Visual analog scale (VAS) for assessment of acute mountain sickness (AMS) on aconcagua

Jon D. Van Roo, Matthew P. Lazio, Carlos Pesce, Sanjeev Malik, D. Mark Courtney

Research output: Contribution to journalArticlepeer-review

20 Scopus citations


Objective The Lake Louise AMS Self-Report Score (LLSelf) is a commonly used, validated assessment of acute mountain sickness (AMS). We compared LLSelf and visual analog scales (VAS) to quantify AMS on Aconcagua (6962 m). Methods Prospective observational cohort study at Plaza de Mulas base camp (4365m), Aconcagua Provincial Park, Argentina. Volunteers climbing in January 2009 were enrolled at base camp and ascended at their own pace. They completed the LLSelf, an overall VAS [VAS(o)], and 5 individual VAS [VAS(i)] corresponding to the items of the LLSelf when symptoms were maximal. Composite VAS [VAS(c)] was calculated as the sum of the 5 VAS(i). Results A total of 127 volunteers consented to the study. Response rate was 52.0%. AMS occurred in 77.3% of volunteers, while 48.5% developed severe AMS. Median (interquartile range, IQR) LLSelf was 4 (37). Median (IQR) VAS(o) was 36mm (2359). VAS(o) was linear and correlated with LLSelf: slope = 6.7 (95% CI: 4.49.0), intercept = 3.0 (95% CI: -10.016.1), ρ = 0.71, τ = 0.55, R2 = 0.45, p < 0.001. Median (IQR) VAS(c) was 29 (1344). VAS(c) was also linear and correlated with LLSelf: slope = 5.9 (95% CI: 4.96.9), intercept = -0.6 (95% CI: -6.35.1), ρ = 0.83, τ = 0.68, R2 = 0.73, p < 0.001. The relationship between the 5 VAS(i) and LLSelf(i) was less significant and less linear than that between VAS(o), VAS(c), and LLSelf. Conclusions While both VAS(o) and VAS(c) for assessment of AMS appear to be linear with respect to LLSelf, the amount of scatter within the VAS is considerable. The LLSelf remains the gold standard for the diagnosis of AMS.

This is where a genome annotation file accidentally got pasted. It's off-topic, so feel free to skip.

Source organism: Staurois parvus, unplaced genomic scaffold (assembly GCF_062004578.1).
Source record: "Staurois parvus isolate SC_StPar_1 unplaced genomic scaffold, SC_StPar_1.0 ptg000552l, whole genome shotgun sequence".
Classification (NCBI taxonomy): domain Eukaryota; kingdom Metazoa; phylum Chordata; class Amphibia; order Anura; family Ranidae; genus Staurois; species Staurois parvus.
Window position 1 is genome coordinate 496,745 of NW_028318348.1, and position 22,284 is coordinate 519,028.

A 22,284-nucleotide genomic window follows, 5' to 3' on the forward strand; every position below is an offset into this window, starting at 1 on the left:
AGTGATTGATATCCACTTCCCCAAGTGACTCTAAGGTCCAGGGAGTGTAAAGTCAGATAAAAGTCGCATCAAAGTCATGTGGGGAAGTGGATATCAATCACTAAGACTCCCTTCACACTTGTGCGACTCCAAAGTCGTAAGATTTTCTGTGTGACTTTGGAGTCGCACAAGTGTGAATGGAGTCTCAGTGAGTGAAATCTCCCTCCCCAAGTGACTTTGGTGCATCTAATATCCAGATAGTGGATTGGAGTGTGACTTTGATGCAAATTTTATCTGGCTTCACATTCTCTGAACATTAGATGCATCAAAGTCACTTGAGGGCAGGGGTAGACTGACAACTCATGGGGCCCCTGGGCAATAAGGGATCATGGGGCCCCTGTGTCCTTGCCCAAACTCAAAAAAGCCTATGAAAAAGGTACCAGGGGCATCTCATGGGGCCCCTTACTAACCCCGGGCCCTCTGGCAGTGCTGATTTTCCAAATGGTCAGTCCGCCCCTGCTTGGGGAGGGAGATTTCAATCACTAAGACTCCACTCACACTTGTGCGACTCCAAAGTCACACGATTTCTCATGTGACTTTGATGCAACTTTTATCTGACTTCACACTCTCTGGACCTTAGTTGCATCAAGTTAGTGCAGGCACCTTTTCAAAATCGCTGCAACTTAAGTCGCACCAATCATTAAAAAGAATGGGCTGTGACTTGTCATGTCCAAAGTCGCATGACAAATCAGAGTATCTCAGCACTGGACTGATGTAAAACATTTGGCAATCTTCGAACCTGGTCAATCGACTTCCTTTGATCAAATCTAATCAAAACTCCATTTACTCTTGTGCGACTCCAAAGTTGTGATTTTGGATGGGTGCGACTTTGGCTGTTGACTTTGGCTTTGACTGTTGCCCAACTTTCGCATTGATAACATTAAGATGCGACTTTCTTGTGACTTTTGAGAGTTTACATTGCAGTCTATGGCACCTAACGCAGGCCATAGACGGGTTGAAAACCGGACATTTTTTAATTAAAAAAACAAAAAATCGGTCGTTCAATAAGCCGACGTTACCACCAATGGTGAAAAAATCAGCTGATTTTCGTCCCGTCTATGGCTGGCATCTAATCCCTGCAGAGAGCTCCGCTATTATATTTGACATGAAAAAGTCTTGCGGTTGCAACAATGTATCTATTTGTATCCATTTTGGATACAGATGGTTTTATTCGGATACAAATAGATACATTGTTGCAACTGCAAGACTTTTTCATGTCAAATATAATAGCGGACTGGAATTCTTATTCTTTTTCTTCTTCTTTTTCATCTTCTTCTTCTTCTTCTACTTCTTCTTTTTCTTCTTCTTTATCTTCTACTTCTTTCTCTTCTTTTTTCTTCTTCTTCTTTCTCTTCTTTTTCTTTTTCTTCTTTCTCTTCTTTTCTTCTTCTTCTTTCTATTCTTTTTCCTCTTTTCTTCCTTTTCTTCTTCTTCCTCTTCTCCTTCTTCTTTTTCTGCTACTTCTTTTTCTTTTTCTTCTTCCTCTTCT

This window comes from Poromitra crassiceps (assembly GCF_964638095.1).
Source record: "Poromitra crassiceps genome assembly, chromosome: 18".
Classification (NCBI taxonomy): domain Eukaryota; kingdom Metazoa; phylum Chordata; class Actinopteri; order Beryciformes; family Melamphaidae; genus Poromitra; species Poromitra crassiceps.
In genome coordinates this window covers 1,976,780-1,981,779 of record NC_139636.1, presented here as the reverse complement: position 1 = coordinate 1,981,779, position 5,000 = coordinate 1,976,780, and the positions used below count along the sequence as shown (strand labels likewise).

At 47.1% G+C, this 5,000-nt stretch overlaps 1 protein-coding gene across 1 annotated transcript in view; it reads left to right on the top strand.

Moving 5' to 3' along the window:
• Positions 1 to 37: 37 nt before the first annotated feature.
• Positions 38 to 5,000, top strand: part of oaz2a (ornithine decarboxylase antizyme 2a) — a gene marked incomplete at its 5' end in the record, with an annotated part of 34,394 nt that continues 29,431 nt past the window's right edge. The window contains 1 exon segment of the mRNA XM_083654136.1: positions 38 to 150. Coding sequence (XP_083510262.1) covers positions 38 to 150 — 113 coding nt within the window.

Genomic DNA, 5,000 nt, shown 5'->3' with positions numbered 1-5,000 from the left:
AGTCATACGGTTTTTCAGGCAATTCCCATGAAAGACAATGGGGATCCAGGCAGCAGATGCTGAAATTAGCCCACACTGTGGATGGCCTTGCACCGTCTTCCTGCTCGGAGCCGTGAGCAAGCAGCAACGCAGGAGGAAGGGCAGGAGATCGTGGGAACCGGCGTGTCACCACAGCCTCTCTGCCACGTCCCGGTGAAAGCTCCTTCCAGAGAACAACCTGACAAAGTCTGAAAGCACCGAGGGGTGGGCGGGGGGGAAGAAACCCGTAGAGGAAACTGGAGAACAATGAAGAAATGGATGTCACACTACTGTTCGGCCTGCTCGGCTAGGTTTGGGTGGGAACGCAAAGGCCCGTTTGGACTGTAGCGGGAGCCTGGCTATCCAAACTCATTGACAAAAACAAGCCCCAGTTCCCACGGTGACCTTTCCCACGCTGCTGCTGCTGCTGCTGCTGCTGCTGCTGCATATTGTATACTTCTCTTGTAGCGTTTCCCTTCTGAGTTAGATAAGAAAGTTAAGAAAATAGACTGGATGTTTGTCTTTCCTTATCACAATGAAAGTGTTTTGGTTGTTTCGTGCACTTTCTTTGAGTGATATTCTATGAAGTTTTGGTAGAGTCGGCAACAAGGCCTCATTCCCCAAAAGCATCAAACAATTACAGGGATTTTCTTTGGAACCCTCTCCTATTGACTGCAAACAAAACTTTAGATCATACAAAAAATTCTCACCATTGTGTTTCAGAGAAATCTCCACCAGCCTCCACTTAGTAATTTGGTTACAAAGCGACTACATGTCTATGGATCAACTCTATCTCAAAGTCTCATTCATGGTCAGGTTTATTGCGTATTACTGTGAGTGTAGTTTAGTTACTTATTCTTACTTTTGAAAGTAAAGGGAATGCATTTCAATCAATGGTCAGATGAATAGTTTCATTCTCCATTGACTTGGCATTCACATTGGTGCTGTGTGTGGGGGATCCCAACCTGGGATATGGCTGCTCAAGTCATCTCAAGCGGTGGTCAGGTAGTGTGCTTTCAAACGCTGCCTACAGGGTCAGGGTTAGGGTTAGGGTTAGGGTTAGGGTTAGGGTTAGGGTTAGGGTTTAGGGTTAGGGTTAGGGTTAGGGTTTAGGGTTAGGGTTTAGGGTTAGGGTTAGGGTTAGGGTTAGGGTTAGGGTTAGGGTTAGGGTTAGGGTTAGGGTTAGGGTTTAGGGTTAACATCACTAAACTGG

Original languageEnglish (US)
Pages (from-to)7-14
Number of pages8
JournalWilderness and Environmental Medicine
Issue number1
StatePublished - Mar 2011


  • acute mountain sickness (AMS)
  • altitude
  • altitude sickness
  • mountaineering
  • visual analog scale (VAS)

ASJC Scopus subject areas

  • Emergency Medicine
  • Public Health, Environmental and Occupational Health


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